Chapter 13. Measurements of Sodium in an Oxygen-Natural Gas Fired Soda-Lime-Silica Glass Melting Furnace

  1. John Kieffer
  1. Steven G. Buckley1,
  2. Peter M. Walsh1,
  3. David W. Hahn1,
  4. Robert J. Gallagher1,
  5. Mahendra K. Misra2,
  6. John T. Brown2,
  7. Stephen S. C. Tong2,
  8. Frederic Quan2,
  9. Kanwal Bhatia3,
  10. Kwaku K. Koram3,
  11. Vincent I. Henry3 and
  12. R. Douglas Moore4

Published Online: 26 MAR 2008

DOI: 10.1002/9780470294598.ch13

A Collection of Papers Presented at the 60th Conference on Glass Problems: Ceramic Engineering and Science Proceedings, Volume 21, Issue 1

A Collection of Papers Presented at the 60th Conference on Glass Problems: Ceramic Engineering and Science Proceedings, Volume 21, Issue 1

How to Cite

Buckley, S. G., Walsh, P. M., Hahn, D. W., Gallagher, R. J., Misra, M. K., Brown, J. T., Tong, S. S. C., Quan, F., Bhatia, K., Koram, K. K., Henry, V. I. and Moore, R. D. (2000) Measurements of Sodium in an Oxygen-Natural Gas Fired Soda-Lime-Silica Glass Melting Furnace, in A Collection of Papers Presented at the 60th Conference on Glass Problems: Ceramic Engineering and Science Proceedings, Volume 21, Issue 1 (ed J. Kieffer), John Wiley & Sons, Inc., Hoboken, NJ, USA. doi: 10.1002/9780470294598.ch13

Author Information

  1. 1

    Sandia National Laboratories, Livermore, California

  2. 2

    Corning Incorporated, Corning, New York

  3. 3

    Visteon Automotive Systems, Dearborn, Michigan

  4. 4

    Gallo Glass Company, Modesto, California

Publication History

  1. Published Online: 26 MAR 2008
  2. Published Print: 1 JAN 2000

ISBN Information

Print ISBN: 9780470375662

Online ISBN: 9780470294598

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Keywords:

  • species vaporized;
  • emissions;
  • soda-limesilica glass melting;
  • concentrations;
  • characteristic

Summary

Sodium species vaporized from melting batch and molten glass are the principal agents of corrosion of superstructure refractory and main contributors to emissions of particulate matter from soda-lime-silica glass melting in natural gas fired tank furnaces. The use of oxygen in place of air for combustion of the natural gas reduces particulate emissions, but has been associated with accelerated corrosion in some melting tanks. Methods for measuring sodium are under investigation as means for identifying its volatilization, transport, and deposition mechanisms and developing strategies for reduction of particulate matter emissions and corrosion. Three different methods were used to measure the concentrations of sodium species at various locations in an oxygen-natural gas fired soda-lime-silica glass melting furnace. Measurements were made in the combustion space using the obsorption of visible light by sodium atoms and in the flue duct using laserinduced breakdown spectroscopy (LIBS). Measurements in both the combustion space and flue were also made by withdrawing and analyzing samples of the gas and suspended particles.

LIBS has been under development at Sandia and at other laboratories as a technique for measuring parts-per-billion levels of metals in particles suspended in gas streams. The LIBS instrument, mounted on a stack, focuses the light from a pulsed Nd:YAG laser in the gas/particle mixture to be analyzed. The spark caused by electric breakdown at the focal point produces an emission spectrum in which the wavelengths of the spectral lines are characteristic of the elements present and the intensities of the lines are related to their concentrations. The LIBS instrument demonstrated its capability as a real-time monitor during 10 h of sodium measurements in the flue gas from the melting furnace. The mole fractions of sodium were in the range 60 ± 10 mol ppm. Potassium, magnesium, calcium, and silicon were also observed.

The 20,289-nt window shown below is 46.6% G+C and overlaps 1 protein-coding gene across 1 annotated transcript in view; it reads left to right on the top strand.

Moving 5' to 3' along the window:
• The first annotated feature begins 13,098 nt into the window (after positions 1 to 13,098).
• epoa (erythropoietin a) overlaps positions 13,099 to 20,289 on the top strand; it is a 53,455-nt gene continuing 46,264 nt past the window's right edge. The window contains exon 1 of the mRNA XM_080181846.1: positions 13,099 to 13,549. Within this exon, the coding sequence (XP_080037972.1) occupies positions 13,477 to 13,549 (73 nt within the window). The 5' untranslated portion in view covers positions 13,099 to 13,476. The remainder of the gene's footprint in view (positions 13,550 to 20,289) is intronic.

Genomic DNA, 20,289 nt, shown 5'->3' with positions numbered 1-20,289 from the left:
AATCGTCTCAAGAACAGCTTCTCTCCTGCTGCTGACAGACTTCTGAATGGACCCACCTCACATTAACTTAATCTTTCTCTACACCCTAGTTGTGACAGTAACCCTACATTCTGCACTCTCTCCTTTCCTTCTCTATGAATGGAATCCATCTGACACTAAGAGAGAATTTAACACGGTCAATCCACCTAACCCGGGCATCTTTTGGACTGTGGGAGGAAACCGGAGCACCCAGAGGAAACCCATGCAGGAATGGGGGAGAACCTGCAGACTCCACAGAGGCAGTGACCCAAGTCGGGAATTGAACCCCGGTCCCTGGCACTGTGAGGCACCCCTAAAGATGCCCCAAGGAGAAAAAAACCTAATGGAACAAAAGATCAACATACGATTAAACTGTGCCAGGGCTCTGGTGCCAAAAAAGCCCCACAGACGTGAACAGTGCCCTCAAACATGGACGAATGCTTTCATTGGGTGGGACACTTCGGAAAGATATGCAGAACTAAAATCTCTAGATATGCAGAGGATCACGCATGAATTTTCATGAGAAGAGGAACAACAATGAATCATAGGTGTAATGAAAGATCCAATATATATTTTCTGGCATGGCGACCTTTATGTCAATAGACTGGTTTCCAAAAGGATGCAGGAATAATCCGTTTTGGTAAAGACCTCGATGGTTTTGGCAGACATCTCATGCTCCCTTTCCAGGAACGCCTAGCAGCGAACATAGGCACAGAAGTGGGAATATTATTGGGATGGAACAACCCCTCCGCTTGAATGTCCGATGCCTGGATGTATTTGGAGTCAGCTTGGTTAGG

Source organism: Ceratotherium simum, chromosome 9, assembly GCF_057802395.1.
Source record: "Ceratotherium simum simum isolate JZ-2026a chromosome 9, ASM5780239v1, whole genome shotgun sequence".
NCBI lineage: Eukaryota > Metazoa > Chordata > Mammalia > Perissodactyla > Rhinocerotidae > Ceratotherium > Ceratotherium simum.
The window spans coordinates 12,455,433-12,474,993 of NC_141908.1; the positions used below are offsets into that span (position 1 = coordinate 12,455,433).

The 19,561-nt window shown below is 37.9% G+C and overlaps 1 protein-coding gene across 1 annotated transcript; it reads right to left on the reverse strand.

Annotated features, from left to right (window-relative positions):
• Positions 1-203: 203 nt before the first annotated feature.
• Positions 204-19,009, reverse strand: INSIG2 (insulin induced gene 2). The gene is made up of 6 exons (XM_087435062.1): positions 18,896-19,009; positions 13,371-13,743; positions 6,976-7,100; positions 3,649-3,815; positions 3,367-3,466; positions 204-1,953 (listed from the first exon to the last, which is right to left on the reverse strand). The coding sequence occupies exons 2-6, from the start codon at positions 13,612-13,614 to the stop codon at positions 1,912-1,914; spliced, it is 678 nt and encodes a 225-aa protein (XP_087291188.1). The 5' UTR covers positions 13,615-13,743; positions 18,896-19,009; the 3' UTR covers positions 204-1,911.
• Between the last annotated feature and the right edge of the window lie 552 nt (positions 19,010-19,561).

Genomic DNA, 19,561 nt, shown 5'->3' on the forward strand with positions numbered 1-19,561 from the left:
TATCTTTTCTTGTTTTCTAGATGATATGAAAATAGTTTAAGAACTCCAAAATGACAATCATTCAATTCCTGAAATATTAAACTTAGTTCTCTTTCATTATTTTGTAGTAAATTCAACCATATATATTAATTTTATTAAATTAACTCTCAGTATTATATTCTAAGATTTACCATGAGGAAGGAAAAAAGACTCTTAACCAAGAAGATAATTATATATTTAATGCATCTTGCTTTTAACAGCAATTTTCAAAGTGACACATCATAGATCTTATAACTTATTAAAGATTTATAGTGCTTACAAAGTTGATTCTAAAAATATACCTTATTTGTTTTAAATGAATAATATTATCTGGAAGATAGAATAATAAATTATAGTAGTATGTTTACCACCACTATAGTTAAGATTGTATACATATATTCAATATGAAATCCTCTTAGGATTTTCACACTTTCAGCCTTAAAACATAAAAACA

Concentrations of sodium atoms were measured in the combustion space of the same melting tank using the absorption of light by the sodium D-lines. Total sodium species concentrations were derived from the atom concentrations assuming local chemical equilibrium. The average total sodium mole fraction was 120 ppm, with higher and lower levels observed at the glass discharge and batch charge ends of the furnace, respectively. Using the measurement closest to the furnace exit, a value of 39 ± 15 mol ppm was expected at the sampling point in the flue, after accounting for dilution and the contribution from sodium in the flue gas quench water.

The levels of sodium measured near the furnace wall using the extractive sampling technique were typically 30 mol ppm, with a high value (173 mol ppm) observed in one corner of the furnace at the glass discharge end. In the flue, extractive sampling indicated a sodium mole fraction of 31 ± 16 ppm, in agreement with the value based on the absorption measurement in the furnace, but lower than the LIBS measurement at the same location in the flue.

The goal of the measurements is to elucidate the mechanisms of sodium volatilization, transport, and deposition; provide data for validation of numerical models; and identify operating conditions under which sodium volatilization can be minimized.